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*this* John W. Hays' take on things and experiences

Posts Tagged ‘Wintervale Ranch

Hay’s In

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This year we accomplished our goal in three days. The hay is in. I’m ready for winter.

On the left side of that image, in the front you can see remaining bales from last year. Behind it are the new grass bales just stacked. On the right are the new bales we stacked on Sunday and Monday, from a second source. Those bales have a rougher mixture of stemmed grasses, which our horses showed strong interest for last year.

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Working early in the morning yesterday presented a nice change to throwing bales at the end of the day. Stacking to the top of the shed however, ended up being just as hot and sweaty as doing it in the late afternoon on the two previous days.

We hadn’t opened the chicken door on the coop yet, so Delilah was able to hang out with us while we worked. When the chickens are roaming about, we don’t leave Delilah unsupervised, as she has a history of breaking her leash to reach the irresistible teasers.

If our full attention isn’t directly on her, she has a tendency to violate her restraining order.

We collect all the sweepings that fall from the bales to provide the horses a taste test of the menu they will be served for the next year.

I’m told there were no complaints.

That means a lot to us after the year our horses resolutely refused to eat bales we bought from a third source.

Imagine how it feels to have food we offer rejected after the strenuous effort to transport and stack a season’s worth in the high heat and humidity of summer.

Today, we are breathing a sigh of relief over having the hardest part of this chore behind us for another year.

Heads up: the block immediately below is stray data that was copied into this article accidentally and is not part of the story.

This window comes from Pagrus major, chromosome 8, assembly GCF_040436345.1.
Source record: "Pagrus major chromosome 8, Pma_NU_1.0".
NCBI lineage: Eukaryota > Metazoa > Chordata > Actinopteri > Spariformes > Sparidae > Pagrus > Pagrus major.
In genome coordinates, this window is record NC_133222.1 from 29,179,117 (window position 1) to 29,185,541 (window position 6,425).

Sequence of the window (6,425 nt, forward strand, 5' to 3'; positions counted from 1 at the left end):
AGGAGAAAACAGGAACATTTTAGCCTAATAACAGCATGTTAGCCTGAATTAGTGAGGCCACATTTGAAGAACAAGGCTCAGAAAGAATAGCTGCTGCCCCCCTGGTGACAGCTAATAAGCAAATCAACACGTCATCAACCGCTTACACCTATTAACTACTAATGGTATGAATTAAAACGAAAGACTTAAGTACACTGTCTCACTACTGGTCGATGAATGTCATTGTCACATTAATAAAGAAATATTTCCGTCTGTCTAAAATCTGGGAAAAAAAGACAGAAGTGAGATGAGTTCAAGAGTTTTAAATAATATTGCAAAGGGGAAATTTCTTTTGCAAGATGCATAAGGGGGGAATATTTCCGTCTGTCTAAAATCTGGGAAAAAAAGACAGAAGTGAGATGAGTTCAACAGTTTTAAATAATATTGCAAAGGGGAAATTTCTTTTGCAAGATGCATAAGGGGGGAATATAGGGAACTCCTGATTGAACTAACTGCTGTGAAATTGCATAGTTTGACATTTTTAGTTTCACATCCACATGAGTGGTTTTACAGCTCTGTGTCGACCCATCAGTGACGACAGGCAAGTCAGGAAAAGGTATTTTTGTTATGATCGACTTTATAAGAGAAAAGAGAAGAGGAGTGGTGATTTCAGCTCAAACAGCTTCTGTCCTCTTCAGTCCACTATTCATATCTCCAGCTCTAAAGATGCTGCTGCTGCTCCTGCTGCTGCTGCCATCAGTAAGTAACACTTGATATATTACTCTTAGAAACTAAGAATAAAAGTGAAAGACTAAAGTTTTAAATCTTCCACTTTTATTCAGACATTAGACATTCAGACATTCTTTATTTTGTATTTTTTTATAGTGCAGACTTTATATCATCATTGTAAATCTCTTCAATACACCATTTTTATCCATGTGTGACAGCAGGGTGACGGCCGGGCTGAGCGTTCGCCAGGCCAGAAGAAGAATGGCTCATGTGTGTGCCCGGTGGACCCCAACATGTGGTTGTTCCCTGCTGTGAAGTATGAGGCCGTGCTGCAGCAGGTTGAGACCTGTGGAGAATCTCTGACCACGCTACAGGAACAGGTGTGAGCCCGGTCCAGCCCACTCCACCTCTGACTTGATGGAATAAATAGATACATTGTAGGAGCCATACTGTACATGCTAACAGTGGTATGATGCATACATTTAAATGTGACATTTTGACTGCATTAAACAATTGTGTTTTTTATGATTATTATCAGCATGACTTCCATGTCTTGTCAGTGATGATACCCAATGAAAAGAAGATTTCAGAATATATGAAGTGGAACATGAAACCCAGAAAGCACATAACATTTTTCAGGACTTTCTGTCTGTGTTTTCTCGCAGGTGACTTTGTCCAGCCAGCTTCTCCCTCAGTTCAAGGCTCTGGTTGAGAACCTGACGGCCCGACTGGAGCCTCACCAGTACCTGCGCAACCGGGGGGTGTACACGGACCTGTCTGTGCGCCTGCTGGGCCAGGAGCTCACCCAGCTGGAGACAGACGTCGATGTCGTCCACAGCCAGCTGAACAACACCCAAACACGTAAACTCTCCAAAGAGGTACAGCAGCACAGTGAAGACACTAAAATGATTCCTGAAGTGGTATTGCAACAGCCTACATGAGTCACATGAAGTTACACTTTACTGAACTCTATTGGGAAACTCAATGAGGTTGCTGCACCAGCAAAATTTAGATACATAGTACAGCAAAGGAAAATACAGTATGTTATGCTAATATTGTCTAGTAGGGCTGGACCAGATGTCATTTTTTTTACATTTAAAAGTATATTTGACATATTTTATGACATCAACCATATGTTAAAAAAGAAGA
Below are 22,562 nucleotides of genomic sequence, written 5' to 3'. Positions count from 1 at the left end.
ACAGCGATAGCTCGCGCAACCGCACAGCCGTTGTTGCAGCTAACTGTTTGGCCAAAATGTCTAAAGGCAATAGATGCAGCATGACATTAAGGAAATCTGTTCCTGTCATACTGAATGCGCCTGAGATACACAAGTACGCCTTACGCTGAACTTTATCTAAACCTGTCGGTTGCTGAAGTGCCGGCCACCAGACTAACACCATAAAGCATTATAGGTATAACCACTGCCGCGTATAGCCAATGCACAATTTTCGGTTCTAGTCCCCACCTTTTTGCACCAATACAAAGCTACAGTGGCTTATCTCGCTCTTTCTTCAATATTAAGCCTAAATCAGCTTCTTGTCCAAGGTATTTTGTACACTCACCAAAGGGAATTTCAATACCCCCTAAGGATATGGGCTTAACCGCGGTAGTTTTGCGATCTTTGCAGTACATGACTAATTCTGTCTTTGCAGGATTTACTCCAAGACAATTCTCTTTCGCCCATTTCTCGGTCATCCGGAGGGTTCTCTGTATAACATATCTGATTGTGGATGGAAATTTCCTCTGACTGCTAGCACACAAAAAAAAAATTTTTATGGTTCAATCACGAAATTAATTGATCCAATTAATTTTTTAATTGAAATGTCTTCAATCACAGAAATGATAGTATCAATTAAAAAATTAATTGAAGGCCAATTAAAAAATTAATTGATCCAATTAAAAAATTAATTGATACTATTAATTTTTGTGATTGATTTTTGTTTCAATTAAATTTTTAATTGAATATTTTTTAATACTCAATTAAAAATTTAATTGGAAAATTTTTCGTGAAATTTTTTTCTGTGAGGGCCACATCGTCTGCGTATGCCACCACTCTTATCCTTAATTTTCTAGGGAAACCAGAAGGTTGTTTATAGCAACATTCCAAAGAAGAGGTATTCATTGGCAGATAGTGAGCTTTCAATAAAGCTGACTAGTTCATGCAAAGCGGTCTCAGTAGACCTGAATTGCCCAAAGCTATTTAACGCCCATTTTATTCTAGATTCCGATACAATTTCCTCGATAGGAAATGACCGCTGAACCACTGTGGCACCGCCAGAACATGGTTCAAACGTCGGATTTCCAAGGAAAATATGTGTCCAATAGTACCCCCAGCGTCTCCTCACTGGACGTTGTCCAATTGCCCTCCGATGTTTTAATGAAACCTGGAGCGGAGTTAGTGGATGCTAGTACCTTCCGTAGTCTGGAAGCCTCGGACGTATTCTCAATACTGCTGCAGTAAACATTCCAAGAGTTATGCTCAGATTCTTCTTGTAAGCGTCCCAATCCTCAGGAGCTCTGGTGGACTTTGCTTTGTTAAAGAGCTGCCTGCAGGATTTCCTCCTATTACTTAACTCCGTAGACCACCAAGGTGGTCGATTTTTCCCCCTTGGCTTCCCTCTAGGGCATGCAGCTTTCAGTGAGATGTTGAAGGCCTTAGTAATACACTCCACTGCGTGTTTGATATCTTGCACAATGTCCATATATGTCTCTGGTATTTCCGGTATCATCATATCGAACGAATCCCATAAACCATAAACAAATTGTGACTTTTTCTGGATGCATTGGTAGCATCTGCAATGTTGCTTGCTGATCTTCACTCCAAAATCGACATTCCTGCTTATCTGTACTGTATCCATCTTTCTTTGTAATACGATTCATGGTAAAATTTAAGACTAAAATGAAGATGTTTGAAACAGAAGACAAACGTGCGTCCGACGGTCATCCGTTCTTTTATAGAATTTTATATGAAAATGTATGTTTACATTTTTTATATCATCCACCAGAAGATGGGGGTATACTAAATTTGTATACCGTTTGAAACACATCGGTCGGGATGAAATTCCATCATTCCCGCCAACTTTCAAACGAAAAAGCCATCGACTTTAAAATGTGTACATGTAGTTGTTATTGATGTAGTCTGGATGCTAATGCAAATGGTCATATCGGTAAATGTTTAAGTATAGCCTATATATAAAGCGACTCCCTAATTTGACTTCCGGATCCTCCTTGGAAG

Now, how long ’til it starts to snow?

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Written by johnwhays

July 11, 2018 at 6:00 am

Come Walk

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Tomorrow is World Labyrinth Day!

Here is how you can participate: Wake up nice and early to take full advantage of the day. Pick one thing on your long list of projects you want to accomplish on Saturday and tackle it with gusto, bright and early.

Your early start will afford you plenty of time to finish and clean up so you can take the afternoon off. The drive to Wintervale Ranch from most of the Twin Cities area is around an hour. If you leave about 11:00, you can arrive in plenty of time for the 1 p.m. peace walk in our beautiful Rowcliffe Forest Garden labyrinth on a day that could reach 80°(F).

In honor of the “Walk as One at 1,” we are holding an open house from Noon to 3 p.m., offering light refreshments, full tours of our trails through the woods, and especially, visits with our horses and chickens.

We hope you will fit this awesome opportunity into your Saturday goals to be accomplished this weekend.

Just contact Cyndie (cyndie@wintervaleranch.com) to let us know you are coming and she can offer direction details if you need. It will help us to plan accordingly.

Where else can you find so much excitement and peace all at the same time?

Wear your hiking shoes.

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Written by johnwhays

May 4, 2018 at 6:00 am

Syrup Again

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Since moving to the country and discovering some of the local treasures around us, Cyndie has purchased pure maple syrup only once a year. It’s that time again! Just a few miles south of Ellsworth, the Stockwell family taps 35 acres of maple trees and collects enough gallons of sap to supply folks with a full year’s worth of syrup, if you have containers to hold it.

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We’ve figured out the routine and bring two 2-quart Mason jars to be placed under the spigot of the large tank and filled with the dark amber bliss every April during the S & S Sugar Bush open house pancake breakfast weekend.

It’s hard to find an event pancake breakfast that isn’t pretty darn good, be it firefighters, boy scouts, legions, or service clubs, but I gotta say the fresh, hot blueberry cakes, sausage, and pure maple syrup combination we enjoyed yesterday morning tasted about as good as I can recall ever experiencing.

Our friends Mike and Barb Wilkus accompanied us, having also joined us for the live Climate Cast at MPR Thursday night and then sleeping over to be available for the Sugar Bush open house. After the scrumptious breakfast, we took a stroll through the woods to witness the number of tapped trees that were supplying the sweet maple sap.

It is impressive to consider the hundreds of gallons of sap running up through the roots of these trees when the spring temperatures are just right —warm during the day and below freezing at night. One of the Stockwell sons described how the percent of sweetness drops in time, but his grandpa would collect the later sap for a vinegar.